The Milton model is a form of hypnotherapy based on the language patterns for hypnotic communication of Milton Erickson, a noted hypnotherapist. The Milton-Model is the inverse of the Meta Model, using artfully vague language patterns to pace another person’s experience and access unconscious resources.
The Milton-Model helps with maintaining rapport and is often used in hypnotic or trance state sessions. It has been described as “a way of using language to induce and maintain trance in order to contact the hidden resources of our personality”.
The Milton model has three primary aspects: Firstly, to assist in building and maintaining rapport with the client. Secondly, to overload and distract the conscious mind so that unconscious communication can be cultivated. Thirdly, to allow for interpretation in the words offered to the client.
The first aspect, building rapport, or empathy, is done to achieve better communication and responsiveness. NLP teaches ‘mirroring’ or matching body language, posture, breathing, predicates and voice tonality. Rapport is an aspect of ‘pacing’ or tuning into the client or learners world. Once pacing is established, the practitioner can ‘lead’ by changing their behavior or perception so the other follows. O’Connor & Seymour in “Introducing NLP” describe rapport as a ‘harmonious dance’, an extension of natural skills, but warn against mimicry. Singer gives examples of the pantomime effect of mere mimicry by some practitioners which does not create rapport.
2. Overloading conscious attention
The second aspect of the milton model is that it uses ambiguity in language and non-verbal communication. This might also be combined with vagueness, which arises when the boundaries of meaning are indistinct. The use of ambiguity and vagueness distracts the conscious mind as it tries to work out what is meant which gives the unconscious mind the opportunity to prosper.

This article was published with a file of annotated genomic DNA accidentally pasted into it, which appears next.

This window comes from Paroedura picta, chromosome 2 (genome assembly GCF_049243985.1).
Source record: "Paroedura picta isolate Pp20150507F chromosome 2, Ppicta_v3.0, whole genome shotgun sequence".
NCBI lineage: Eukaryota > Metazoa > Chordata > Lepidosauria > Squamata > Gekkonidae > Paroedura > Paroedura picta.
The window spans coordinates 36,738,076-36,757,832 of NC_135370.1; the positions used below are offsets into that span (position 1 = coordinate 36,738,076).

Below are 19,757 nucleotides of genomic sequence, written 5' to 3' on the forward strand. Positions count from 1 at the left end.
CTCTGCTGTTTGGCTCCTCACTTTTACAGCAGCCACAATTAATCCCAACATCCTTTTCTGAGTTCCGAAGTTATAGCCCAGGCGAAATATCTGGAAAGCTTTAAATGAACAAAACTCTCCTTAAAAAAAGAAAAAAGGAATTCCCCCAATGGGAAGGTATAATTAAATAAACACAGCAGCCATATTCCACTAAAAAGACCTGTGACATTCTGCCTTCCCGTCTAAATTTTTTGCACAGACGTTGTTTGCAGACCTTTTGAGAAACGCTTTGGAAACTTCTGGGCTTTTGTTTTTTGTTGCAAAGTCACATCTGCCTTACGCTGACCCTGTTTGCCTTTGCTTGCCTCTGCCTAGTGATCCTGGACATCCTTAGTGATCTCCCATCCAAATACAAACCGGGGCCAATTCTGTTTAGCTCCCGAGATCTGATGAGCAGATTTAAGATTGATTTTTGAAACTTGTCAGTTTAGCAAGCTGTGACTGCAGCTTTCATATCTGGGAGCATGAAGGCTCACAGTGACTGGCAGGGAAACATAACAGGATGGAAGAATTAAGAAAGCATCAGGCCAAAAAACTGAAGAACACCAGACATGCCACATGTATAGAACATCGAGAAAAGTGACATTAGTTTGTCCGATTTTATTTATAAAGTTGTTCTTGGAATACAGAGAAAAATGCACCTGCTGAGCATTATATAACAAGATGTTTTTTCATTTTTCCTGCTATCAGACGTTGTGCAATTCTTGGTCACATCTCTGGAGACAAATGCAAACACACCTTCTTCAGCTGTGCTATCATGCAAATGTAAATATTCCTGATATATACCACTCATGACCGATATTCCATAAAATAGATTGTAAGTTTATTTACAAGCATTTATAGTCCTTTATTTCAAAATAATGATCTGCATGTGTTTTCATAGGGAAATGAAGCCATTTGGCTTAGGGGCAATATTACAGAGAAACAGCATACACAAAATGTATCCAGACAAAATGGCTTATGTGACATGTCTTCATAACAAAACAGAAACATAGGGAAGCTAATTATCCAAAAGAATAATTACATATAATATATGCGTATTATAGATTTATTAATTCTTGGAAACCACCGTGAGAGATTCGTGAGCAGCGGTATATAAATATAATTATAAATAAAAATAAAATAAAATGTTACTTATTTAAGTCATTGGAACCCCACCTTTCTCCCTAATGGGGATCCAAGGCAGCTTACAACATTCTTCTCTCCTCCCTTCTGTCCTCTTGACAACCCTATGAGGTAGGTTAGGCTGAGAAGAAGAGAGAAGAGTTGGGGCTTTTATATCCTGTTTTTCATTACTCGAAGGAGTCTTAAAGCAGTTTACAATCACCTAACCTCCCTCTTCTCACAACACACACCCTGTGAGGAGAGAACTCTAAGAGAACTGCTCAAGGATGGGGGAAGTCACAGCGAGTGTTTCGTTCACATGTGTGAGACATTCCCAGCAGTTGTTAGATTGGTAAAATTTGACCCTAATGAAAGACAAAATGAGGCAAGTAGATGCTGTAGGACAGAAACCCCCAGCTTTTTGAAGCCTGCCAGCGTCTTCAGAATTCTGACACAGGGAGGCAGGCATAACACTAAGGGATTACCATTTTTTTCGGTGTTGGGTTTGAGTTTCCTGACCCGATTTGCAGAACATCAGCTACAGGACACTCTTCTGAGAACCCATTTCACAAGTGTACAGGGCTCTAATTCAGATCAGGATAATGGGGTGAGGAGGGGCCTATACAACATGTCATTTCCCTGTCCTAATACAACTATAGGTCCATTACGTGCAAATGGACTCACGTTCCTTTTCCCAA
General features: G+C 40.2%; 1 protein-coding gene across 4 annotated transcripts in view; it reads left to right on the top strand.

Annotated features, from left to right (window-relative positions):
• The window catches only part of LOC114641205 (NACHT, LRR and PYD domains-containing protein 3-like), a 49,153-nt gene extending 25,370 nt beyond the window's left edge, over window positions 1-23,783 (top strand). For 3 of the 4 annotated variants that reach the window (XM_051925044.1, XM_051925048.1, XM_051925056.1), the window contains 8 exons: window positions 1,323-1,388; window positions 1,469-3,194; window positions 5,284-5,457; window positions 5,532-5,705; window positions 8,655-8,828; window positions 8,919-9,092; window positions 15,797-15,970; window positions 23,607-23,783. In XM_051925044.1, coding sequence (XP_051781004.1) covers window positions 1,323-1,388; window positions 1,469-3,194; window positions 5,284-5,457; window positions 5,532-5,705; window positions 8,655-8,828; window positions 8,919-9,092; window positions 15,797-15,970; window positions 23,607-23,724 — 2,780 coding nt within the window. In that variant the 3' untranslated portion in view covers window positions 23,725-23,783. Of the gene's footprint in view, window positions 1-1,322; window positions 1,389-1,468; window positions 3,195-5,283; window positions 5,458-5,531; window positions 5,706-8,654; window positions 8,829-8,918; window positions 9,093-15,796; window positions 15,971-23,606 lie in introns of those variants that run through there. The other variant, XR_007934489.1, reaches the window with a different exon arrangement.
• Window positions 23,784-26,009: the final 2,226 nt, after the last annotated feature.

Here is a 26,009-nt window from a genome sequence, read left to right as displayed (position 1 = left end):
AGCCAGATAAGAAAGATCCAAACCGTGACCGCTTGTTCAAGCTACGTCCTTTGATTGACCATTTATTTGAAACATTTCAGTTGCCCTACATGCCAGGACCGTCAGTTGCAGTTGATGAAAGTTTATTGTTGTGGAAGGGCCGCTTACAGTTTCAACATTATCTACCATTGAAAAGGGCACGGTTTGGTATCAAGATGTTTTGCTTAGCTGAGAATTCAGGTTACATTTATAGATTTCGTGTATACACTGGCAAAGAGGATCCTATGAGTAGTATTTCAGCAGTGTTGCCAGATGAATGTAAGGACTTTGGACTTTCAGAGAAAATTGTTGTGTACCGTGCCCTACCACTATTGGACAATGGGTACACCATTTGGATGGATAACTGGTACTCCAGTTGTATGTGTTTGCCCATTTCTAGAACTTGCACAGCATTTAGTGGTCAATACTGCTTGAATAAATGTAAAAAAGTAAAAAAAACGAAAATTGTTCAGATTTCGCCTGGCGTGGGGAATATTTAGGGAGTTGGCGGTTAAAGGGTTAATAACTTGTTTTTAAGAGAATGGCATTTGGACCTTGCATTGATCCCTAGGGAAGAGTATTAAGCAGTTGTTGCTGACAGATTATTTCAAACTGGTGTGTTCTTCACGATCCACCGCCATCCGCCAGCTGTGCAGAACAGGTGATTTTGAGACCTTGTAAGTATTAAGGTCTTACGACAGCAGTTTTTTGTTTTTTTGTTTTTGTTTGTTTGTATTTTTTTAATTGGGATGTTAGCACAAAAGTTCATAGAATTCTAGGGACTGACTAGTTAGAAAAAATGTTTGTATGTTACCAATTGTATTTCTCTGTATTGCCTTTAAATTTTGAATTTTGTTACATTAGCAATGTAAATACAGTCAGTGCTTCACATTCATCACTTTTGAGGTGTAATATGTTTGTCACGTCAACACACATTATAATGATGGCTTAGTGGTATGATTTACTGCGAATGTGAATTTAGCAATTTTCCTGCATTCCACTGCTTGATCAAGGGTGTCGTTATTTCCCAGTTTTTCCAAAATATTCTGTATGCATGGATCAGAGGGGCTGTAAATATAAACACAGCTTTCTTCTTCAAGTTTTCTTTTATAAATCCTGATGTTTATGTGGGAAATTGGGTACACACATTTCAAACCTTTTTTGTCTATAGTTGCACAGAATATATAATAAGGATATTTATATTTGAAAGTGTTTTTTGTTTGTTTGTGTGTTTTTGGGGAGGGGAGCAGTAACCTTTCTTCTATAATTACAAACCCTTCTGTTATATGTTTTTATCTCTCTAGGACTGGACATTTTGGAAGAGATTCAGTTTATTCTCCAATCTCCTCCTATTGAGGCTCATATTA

3. Indirect communication
The third aspect of the Milton model is that it is purposely vague and metaphoric for the purpose of accessing the unconscious mind. It is used to soften the meta model and make indirect suggestions. A direct suggestion merely states what is wanted, for example, “when you are in front of the audience you will not feel nervous”. In contrast an indirect suggestion is less authoritative and leaves an opportunity for interpretation, for example, “When you are in front of the audience, you might find yourself feeling ever more confident”. This example follows the indirect method leaving both the specific time and level of self-confidence unspecified. It might be made even more indirect by saying, “when you come to a decision to speak in public, you may find it appealing how your feelings have changed.” The choice of speaking in front of the audience, the exact time and the likely responses to the whole process are framed but the imprecise language gives the client the opportunity to fill in the finer details.